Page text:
WAIT, YOU’RE A KILLER!?
That would be as good a term as any, my friend. Don’t look so horrified, it’s just a word. I’m not offended to be called as much. If a man that farms is a farmer, and a man that preaches is a preacher, then a man that kills is a killer. It’s as simple as that, each applying themselves to their calling in life and thus being named by their trade.

BUT MURDER IS WRONG
Yes, but what is murder? Is the bullet that goes through a man’s heart guilty of murder? Or is the gun it shot from? Or is it the man with murderous intent in mind who raises that gun, finds his target, and pulls the trigger, sending that lethal weapon on course to kill the man he desires to be dead? I don’t have a murderous bone in my body, my friend. There is not a soul alive I personally would wish dead. But I provide a service, and that is to act as proxy for those who are murderous, to act as their weapon. They point at the man they want dead, and I shoot. The way I see it, I am no guiltier of murder than the bullet or the gun.

YOU LIKE TO TALK, DON’T YOU?
Ha ha! Yes, yes, my friend! My pa always used to say, “Son, never say in 10 words what you could say in 100.”

YOU SAID YOU NEVER MET YOUR FATHER
Heh, heh, I did, didn’t I?

WHEN YOU’RE NOT KILLING PEOPLE, WHAT DO YOU DO TO RELAX?
I seek the same leisure that any red-blooded American man enjoys: the taste of good liquor and the company of beautiful women of questionable morals. I’m one hell of a card player, too. I make as much money at poker as I do killing folks!

WHAT ABOUT YOUR PERSONAL LIFE? DO YOU HAVE A HOME, A FAMILY?
No to both, my friend. I might have a few kids running around, but none that I know of to a certainty. The hotels and saloons of the frontier are all the home I need. A bed, a bath, a piss-pot… that’s all you need, and any more is just sentimentality talking.

I found this pretty helpful. The character, as I plotted, was essentially a blank slate, a walking plot device used to take other, more prominent characters from point A to point B. Certainly, the details of his personal life will never be explored in the script. But in forcing myself to think a bit more about how he might answer questions about his life, it started giving me a sense of his voice.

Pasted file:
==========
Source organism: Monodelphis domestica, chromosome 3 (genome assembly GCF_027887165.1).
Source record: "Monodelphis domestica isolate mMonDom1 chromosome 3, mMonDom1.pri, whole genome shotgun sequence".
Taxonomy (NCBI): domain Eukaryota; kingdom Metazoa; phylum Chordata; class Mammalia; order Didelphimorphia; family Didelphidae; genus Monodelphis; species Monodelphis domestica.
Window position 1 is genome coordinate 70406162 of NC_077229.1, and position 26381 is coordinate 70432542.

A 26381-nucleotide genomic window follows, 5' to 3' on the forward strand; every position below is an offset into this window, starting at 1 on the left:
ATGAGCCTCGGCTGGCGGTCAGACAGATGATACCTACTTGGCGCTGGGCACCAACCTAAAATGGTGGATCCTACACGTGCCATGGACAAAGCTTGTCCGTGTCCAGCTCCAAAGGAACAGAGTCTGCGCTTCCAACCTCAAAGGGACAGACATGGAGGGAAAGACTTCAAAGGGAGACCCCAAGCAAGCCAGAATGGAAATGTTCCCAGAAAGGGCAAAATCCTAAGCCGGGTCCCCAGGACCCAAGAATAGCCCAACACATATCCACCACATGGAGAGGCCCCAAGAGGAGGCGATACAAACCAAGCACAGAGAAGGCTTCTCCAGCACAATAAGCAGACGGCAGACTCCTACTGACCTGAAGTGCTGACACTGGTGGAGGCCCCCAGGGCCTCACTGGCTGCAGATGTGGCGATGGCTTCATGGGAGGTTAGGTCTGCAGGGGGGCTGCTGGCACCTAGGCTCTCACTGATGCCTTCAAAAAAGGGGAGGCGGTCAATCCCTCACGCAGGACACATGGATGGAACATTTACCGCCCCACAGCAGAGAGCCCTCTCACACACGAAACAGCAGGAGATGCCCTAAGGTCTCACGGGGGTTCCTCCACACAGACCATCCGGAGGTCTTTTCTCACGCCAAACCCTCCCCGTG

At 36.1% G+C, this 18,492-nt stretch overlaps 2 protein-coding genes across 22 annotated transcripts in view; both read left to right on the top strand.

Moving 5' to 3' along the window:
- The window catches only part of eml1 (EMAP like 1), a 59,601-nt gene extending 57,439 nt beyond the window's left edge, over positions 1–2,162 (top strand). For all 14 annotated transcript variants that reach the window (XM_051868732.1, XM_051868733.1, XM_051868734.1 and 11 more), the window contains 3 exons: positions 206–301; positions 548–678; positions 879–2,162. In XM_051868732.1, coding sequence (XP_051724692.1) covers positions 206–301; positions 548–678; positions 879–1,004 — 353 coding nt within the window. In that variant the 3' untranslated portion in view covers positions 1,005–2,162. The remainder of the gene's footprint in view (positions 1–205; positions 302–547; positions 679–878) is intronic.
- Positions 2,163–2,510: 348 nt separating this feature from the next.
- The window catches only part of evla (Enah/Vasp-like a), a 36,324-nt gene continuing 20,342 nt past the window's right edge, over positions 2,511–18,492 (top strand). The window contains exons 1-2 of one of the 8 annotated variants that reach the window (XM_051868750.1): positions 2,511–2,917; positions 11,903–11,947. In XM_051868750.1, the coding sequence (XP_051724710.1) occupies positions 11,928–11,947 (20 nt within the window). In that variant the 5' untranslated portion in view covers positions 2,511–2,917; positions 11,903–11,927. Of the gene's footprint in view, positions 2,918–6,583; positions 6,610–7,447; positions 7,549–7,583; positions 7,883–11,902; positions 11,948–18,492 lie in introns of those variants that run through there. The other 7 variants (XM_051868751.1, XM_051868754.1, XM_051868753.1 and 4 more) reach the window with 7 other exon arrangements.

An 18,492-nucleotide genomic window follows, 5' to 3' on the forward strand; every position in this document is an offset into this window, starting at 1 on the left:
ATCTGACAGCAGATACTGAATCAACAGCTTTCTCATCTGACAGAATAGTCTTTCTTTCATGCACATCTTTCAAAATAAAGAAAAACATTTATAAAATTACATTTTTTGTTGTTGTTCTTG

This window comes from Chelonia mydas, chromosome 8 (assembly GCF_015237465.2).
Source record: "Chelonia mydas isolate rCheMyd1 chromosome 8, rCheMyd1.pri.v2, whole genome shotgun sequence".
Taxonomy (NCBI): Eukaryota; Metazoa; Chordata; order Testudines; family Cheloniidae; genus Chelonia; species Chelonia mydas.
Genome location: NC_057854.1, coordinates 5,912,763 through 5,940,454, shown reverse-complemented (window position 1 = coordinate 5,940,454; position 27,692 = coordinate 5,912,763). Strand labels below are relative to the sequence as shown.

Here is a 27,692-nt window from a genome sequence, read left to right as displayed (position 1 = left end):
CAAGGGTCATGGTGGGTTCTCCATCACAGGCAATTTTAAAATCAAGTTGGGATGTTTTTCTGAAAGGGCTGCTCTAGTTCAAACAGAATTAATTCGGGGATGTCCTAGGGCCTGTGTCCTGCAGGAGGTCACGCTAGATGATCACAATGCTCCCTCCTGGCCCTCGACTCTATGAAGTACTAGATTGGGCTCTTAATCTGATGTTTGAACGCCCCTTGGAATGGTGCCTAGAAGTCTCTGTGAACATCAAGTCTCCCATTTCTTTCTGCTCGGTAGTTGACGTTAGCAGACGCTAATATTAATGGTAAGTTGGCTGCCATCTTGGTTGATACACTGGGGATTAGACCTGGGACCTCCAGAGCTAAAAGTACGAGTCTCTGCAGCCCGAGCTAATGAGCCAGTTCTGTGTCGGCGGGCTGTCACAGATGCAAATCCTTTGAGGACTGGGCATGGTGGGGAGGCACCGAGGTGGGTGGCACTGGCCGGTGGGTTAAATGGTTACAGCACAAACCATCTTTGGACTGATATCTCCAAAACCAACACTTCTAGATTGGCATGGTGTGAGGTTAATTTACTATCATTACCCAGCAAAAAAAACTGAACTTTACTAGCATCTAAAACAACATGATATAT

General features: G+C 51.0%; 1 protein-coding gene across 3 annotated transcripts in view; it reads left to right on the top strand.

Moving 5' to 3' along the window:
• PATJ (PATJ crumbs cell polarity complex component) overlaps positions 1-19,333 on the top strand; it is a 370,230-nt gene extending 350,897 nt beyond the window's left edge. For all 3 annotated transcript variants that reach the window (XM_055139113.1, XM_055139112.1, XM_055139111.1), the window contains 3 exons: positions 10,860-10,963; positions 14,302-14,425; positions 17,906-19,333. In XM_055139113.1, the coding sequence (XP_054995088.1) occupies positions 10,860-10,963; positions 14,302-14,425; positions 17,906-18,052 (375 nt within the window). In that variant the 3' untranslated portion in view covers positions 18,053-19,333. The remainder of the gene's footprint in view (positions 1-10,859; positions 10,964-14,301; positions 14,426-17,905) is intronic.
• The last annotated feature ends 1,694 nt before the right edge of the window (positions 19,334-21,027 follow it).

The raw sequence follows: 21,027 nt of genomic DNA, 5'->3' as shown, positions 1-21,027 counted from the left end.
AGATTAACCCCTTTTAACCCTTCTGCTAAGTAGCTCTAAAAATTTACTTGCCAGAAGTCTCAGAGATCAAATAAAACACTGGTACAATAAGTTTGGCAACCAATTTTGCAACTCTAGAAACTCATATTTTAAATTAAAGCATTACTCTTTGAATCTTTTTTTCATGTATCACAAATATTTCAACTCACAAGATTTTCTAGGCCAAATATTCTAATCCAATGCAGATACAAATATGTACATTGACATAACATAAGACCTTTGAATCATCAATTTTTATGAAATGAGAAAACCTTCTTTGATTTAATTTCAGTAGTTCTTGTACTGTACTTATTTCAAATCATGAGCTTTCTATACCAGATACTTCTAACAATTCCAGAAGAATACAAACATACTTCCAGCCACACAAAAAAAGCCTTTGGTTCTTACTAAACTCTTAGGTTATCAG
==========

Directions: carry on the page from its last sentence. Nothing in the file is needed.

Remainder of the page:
First came the response to his name. At first I just had him answer “Rudy Gallows”, but that seemed a bit too robotic. So I added the “my friend” to the end of it. It reminded me of an unsavory Scottish politician called Tommy Sheridan who when addressing people would always finish with, “my brother”, even though most of the time it didn’t sound in the slightest bit genuine.

From here, the whole vibe of cloying, false friendliness, and by extension this overly verbose way of speaking sprung up around Gallows, giving him a more fully-realised presence that might make his interactions with my other characters more interesting than just “point A to point B” stuff.

Doing an interview is a helpful  technique for getting to know your character.  But whatever approach you take, make sure you DO know your character.  You only have a limited canvas to give your character a personality and a life of their own within a comic script, so knowing your character in a lot more depth than what you’ll actually include in the story will help you in making those few words count.